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The RIBA President is no Wolf of Wall Street

Paul Finch
  • 27 Comments

The kerfuffle at Portland Place is a presidential-sized fuss over nothing, says Paul Finch

The story in The Times this week, giving more details about the alleged circumstances surrounding the temporary departure from office of the RIBA president, begs almost as many questions as it answers.

This is how it runs: a female Midlands architectural assistant seeks help from the RIBA president (Ben Derbyshire) to combat sexism and racism in a practice for which she is working. He refers her to Alan Jones, then vice-president for education, now absentee president.

He pledges to help her find work in a London practice. A relationship develops. She may or may not have spent time in the presidential flat in Portland Place. At some point Jones goes to the police complaining that he is being blackmailed, and reports himself to the institute. The secretariat goes into overdrive, dragging in the Charities Commission and launching a legal inquiry into the president’s conduct, about which there has been no complaint by any RIBA member or, indeed, anybody else. General chaos.

On the basis of what we have been told, the president scarcely qualifies as an architectural Wolf of Wall Street.

The original Times report, quickly corrected, said that the unsuccessful presidential election candidate, Elsie Owusu, would step in to take over in the event of Alan Jones resigning. In fact, it would be a decision for RIBA Council, the obvious candidates being one of the senior officers (the honorary secretary or the honorary treasurer), or potentially some other suitable candidate co-opted onto Council for the purpose.

The paper repeated its favourite quote from Elsie about the presidential election, where she said that the RIBA was a ‘one-party state’ where ‘one white, middle-aged male oligarch hands on power to another’. Although funny, the quote would have come as a surprise to three women who have been institute presidents over the past decade: Ruth Reed, Angela Brady and Jane Duncan. And I don’t think Sunand Prasad would regard himself as white.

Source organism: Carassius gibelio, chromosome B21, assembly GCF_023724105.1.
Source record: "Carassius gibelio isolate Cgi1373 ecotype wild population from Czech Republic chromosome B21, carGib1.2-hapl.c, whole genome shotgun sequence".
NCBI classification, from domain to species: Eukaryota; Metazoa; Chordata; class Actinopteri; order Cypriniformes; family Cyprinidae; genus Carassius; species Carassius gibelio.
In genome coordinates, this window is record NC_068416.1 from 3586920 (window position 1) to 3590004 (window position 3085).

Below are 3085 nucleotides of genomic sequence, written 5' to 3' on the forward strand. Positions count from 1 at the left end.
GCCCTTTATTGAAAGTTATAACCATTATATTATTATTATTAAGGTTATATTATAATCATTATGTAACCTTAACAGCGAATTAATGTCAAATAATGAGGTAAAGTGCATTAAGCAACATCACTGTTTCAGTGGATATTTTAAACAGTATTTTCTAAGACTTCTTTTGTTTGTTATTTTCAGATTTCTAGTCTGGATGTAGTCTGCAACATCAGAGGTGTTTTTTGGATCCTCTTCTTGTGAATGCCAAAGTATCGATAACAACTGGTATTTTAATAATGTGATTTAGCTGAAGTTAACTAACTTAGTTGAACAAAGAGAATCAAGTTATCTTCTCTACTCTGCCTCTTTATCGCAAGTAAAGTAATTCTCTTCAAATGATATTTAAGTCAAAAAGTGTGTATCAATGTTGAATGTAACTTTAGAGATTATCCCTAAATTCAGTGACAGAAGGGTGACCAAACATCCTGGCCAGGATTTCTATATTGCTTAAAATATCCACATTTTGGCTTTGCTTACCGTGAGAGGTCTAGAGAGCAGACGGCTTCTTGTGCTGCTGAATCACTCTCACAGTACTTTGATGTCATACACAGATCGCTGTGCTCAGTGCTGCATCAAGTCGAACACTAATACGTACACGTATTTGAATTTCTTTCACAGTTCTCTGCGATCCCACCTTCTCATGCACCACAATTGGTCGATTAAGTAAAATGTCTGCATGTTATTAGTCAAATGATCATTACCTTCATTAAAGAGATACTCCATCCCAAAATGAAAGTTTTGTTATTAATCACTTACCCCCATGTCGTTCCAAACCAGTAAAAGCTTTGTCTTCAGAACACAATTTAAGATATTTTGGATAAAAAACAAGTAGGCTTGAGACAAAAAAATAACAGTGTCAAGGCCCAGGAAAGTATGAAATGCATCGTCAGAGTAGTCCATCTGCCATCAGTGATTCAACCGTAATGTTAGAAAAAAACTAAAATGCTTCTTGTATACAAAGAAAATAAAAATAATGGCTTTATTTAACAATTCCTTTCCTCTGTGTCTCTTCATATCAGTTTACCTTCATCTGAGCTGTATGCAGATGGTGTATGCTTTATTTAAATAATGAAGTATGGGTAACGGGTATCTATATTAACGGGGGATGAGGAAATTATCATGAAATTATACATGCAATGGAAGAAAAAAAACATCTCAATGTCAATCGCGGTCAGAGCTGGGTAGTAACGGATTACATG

As for presidents being oligarchs, a very light scrutiny of the Sunday Times Rich Lists suggests otherwise.

We are not living in ‘unprecedented times’

I am indebted to Jay Merrick for sending me what follows: a section of Daniel Defoe’s A Journal of the Plague Year, published decades after the 1665 outbreak of bubonic plague in London, but based on what appears to have been extensive research and first-hand accounts. It goes to show that some things (restrictions on travel, exponential increases in deaths) don’t seem to change.

The exodus of London architects to their second homes in Suffolk and Norfolk certainly rings bells. I have amended some spellings and have capitalised the City of London for clarity.

Till this week the City continued free, there having never any died, except that one Frenchman whom I mentioned before, within the whole ninety-seven parishes. Now there died four within the City, one in Wood Street, one in Fenchurch Street, and two in Crooked Lane. Southwark was entirely free, having not one yet died on that side of the water.

I lived without Aldgate, about midway between Aldgate Church and Whitechapel Bars, on the left-hand or north side of the street; and as the distemper had not reached to that side of the City, our neighbourhood continued very easy.

But at the other end of the town their consternation was very great: and the richer sort of people, especially the nobility and gentry from the west part of the city, thronged out of town with their families and servants in an unusual manner; and this was more particularly seen in Whitechapel; that is to say, the Broad Street where I lived; indeed, nothing was to be seen but wagons and carts, with goods, women, servants, children, &c.; coaches filled with people of the better sort and horsemen attending them, and all hurrying away; then empty wagons and carts appeared, and spare horses with servants, who, it was apparent, were returning or sent from the countries to fetch more people; besides innumerable numbers of men on horseback, some alone, others with servants, and, generally speaking, all loaded with baggage and fitted out for travelling, as anyone might perceive by their appearance.

This was a very terrible and melancholy thing to see, and as it was a sight which I could not but look on from morning to night (for indeed there was nothing else of moment to be seen), it filled me with very serious thoughts of the misery that was coming upon the City, and the unhappy condition of those that would be left in it.